Car crashes are always happening on rainy days! But why?
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People always seem to get into accidents in the rain, but why exactly is that so? Since everyone is already driving slower, isn't it supposed to be safer?

Category: Miscellaneous Advice

Here it comes! It's the crashing season once again. I mean, raining season, but what's the difference, really? Whenever it rains, the only things you hear across the various radio stations are accidents. In fact, it was reported, back in 2013, that around 30 accidents would occur on average on days with thunderstorms.

Is it simply due to incompetence behind the wheel? Well, we think it's also inexperience, and a poor understanding of how rain makes things precarious on the road. It isn't simply a reduction of grip but, rather, a mix of conditions that amplifies the risk on the roads. Let's find out more about them.

Slippery roads

Wet roads are wild cards, you'll never know when you will hit an extremely slick patch
Wet roads are definitely slicker, that's a no-brainer, you don't need me to tell you that. But you see, the thing is, the slippery-ness, if there's even such a word, vary on different sections of roads.

Dry roads tend to have a consistent coefficient of friction, but when it gets wet, it isn't just the layer of water that works against your tyre's hold on the road. You get debris, oil, algae build-up and all sorts of road grime, resulting in varying levels of grip.

Get caught off-guard by a random slick patch, and you'll lose control of your car possibly leading to a crash. The solution? Use good tyres, drive slower to allow them to do their job of holding to the road surface, and drive carefully.

You don't want your tyres to be skimming atop the water surface
Ever thought that walking on water will be a cool power to have? Well, you can kind of do it with your car, but you really wouldn't want to.

Hydroplaning occurs when your car's tyres can't disperse the water on the road surface quickly enough, and it ends up riding atop the water surface, sort of like a boat.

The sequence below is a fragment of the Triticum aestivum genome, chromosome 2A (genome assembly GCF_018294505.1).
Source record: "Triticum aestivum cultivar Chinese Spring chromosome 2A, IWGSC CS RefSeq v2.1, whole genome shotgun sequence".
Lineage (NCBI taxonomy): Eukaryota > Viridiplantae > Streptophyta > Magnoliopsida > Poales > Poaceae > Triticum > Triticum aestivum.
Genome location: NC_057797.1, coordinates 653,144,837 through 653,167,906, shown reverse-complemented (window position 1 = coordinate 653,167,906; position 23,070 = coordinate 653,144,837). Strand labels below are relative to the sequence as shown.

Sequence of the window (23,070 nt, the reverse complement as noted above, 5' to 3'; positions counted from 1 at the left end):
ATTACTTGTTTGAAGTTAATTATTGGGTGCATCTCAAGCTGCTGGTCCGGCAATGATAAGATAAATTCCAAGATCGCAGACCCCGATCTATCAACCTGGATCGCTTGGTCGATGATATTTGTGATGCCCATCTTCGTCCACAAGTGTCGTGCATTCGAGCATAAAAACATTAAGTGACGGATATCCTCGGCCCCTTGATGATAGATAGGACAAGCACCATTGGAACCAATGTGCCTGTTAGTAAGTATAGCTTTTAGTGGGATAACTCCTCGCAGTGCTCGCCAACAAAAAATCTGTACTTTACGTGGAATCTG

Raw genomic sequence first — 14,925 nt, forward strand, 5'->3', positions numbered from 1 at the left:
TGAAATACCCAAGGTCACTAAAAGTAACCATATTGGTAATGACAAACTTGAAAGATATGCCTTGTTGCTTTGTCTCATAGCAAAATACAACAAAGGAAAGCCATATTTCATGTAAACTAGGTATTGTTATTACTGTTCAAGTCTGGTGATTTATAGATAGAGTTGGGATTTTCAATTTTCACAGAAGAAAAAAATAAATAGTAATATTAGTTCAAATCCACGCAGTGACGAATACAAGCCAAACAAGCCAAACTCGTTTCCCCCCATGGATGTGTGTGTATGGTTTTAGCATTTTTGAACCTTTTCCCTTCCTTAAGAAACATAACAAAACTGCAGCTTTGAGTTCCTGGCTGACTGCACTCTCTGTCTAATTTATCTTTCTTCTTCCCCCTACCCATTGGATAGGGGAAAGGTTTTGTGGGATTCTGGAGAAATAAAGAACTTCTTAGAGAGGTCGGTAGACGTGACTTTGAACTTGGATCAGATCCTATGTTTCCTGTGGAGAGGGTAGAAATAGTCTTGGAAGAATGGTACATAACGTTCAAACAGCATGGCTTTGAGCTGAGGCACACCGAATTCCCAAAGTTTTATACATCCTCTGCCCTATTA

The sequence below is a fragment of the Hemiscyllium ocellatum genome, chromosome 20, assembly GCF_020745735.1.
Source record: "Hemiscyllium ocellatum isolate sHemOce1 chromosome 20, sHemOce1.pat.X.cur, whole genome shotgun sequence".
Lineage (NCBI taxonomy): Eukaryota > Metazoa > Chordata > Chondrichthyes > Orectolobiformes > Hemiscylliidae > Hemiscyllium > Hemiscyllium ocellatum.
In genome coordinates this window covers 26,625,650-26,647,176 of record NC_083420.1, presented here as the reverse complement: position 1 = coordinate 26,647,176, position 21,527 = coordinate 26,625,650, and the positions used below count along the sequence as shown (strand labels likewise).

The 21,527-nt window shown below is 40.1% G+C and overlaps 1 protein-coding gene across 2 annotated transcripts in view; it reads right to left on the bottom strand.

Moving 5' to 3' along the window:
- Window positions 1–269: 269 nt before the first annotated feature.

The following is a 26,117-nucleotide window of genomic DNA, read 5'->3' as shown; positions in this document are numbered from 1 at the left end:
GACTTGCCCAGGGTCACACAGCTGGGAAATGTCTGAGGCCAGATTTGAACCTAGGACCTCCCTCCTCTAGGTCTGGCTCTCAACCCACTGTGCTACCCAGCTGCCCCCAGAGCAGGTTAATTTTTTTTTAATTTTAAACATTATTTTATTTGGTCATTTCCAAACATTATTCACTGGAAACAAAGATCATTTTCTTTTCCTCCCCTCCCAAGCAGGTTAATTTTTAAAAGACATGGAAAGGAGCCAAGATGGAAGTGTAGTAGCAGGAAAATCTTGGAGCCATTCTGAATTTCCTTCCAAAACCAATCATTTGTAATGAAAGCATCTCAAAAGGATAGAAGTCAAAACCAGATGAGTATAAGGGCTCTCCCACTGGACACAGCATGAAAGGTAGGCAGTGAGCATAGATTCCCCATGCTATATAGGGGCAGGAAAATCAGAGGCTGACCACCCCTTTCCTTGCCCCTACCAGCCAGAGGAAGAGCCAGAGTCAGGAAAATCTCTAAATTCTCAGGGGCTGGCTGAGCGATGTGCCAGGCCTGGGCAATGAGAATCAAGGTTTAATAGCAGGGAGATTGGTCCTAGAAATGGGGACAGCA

This will result in a momentary loss of control, and if it happened while you were making a turn, you will likely end up in a wreck. To avoid hydroplaning, you should avoid worn out tyres, and drive at lower speeds.
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Decreased visibility

Without having a clear view of the road, you won't be able to react in time
A mix of the gloomy sky and rain drops on your windscreen means decreased visibility when driving in the rain. But it isn't just that! Throw into the mix, cars that doesn't have their lights turned on, road sprays from cars driving through puddles of water, the reflection of water obscuring road markings, and driving in the rain is now a nerve-wracking experience indeed.

With poor visibility, you wouldn't even know where you are driving towards - you might be heading straight into the back of a truck!

That is why, you should always remember to turn on your car's head lights to ensure visibility, keep your wipers well-maintained, and avoid driving close to heavy vehicles that can churn out enough road spray to totally impede your view of the road.
Erratic behaviour of other drivers

Situations on wet roads get messy, and you definitely don't want to be caught in the mess
Wet weather results in increased reaction time - poor visibility means you'll take longer to react, and the unfavourable conditions also mean your car will in turn take a longer time to come to a halt.

The worst of it all, is the tendency for drivers to behave erratically in such conditions, be it a sudden slam on the brakes, an unexpected swerve to avoid standing water, or an actual accident unfolding right where your car is heading towards.

Get caught totally off-guard and you might just be involved in an accident with the other drivers.

The point is, while reaction time is increased, such situations force you to react in an even shorter time than usual, which is near impossible. The best thing you can do to protect yourself, is to drive slower so you can have some time to react to the quickly evolving situation.

Of course, you shouldn't be the one making those erratic moves as well, always be cautious with turning and braking in the wet, and keep others safe on the road.

Keep your speed low if you wish to stay safe in the wet
Speeding in poor weather conditions increases danger exponentially. The increase in speed along with the increased reaction time means the risks are doubled.

Higher speeds exaggerate the effect of slippery roads, increase the possibility of hydroplaning and give you way lesser time to react to any unexpected situation. The verdict is clear, there's absolutely no reason to speed in the rain, unless you have a death wish.

Instead of speeding, you should be doing the exact opposite, drive slower, and increase your following distance, so the chances of getting yourself caught in the next chain collision can be reduced.
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